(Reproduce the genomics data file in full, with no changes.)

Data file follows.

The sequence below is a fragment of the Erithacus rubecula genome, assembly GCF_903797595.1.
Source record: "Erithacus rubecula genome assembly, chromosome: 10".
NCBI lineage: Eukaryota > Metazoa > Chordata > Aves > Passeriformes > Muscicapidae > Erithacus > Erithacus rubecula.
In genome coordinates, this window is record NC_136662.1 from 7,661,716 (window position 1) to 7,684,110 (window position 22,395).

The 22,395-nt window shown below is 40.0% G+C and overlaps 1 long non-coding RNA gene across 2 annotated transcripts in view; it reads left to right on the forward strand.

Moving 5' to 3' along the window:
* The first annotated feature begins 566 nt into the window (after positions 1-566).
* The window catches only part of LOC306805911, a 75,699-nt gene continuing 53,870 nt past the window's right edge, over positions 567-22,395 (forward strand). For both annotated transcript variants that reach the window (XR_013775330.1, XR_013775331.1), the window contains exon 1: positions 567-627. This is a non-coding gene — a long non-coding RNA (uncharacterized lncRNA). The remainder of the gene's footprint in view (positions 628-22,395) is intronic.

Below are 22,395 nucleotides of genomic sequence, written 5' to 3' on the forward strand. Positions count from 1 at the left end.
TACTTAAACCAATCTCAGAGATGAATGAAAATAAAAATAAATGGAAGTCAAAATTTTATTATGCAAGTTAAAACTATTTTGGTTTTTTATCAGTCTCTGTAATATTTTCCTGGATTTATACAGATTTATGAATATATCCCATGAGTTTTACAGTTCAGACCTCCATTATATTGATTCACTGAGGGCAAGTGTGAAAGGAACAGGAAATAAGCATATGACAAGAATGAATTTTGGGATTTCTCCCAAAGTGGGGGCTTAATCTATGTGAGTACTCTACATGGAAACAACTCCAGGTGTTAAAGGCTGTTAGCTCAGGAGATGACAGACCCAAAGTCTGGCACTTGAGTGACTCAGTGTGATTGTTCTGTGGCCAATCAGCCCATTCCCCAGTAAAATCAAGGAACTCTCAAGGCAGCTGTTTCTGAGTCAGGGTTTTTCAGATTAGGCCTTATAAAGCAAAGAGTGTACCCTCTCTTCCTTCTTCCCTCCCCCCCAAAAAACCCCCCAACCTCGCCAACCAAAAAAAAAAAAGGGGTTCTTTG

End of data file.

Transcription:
The sequence below is a fragment of the Erithacus rubecula genome, assembly GCF_903797595.1.
Source record: "Erithacus rubecula genome assembly, chromosome: 10".
NCBI lineage: Eukaryota > Metazoa > Chordata > Aves > Passeriformes > Muscicapidae > Erithacus > Erithacus rubecula.
In genome coordinates, this window is record NC_136662.1 from 7,661,716 (window position 1) to 7,684,110 (window position 22,395).

The 22,395-nt window shown below is 40.0% G+C and overlaps 1 long non-coding RNA gene across 2 annotated transcripts in view; it reads left to right on the forward strand.

Moving 5' to 3' along the window:
* The first annotated feature begins 566 nt into the window (after positions 1-566).
* The window catches only part of LOC306805911, a 75,699-nt gene continuing 53,870 nt past the window's right edge, over positions 567-22,395 (forward strand). For both annotated transcript variants that reach the window (XR_013775330.1, XR_013775331.1), the window contains exon 1: positions 567-627. This is a non-coding gene — a long non-coding RNA (uncharacterized lncRNA). The remainder of the gene's footprint in view (positions 628-22,395) is intronic.

Below are 22,395 nucleotides of genomic sequence, written 5' to 3' on the forward strand. Positions count from 1 at the left end.
TACTTAAACCAATCTCAGAGATGAATGAAAATAAAAATAAATGGAAGTCAAAATTTTATTATGCAAGTTAAAACTATTTTGGTTTTTTATCAGTCTCTGTAATATTTTCCTGGATTTATACAGATTTATGAATATATCCCATGAGTTTTACAGTTCAGACCTCCATTATATTGATTCACTGAGGGCAAGTGTGAAAGGAACAGGAAATAAGCATATGACAAGAATGAATTTTGGGATTTCTCCCAAAGTGGGGGCTTAATCTATGTGAGTACTCTACATGGAAACAACTCCAGGTGTTAAAGGCTGTTAGCTCAGGAGATGACAGACCCAAAGTCTGGCACTTGAGTGACTCAGTGTGATTGTTCTGTGGCCAATCAGCCCATTCCCCAGTAAAATCAAGGAACTCTCAAGGCAGCTGTTTCTGAGTCAGGGTTTTTCAGATTAGGCCTTATAAAGCAAAGAGTGTACCCTCTCTTCCTTCTTCCCTCCCCCCCAAAAAACCCCCCAACCTCGCCAACCAAAAAAAAAAAAGGGGTTCTTTG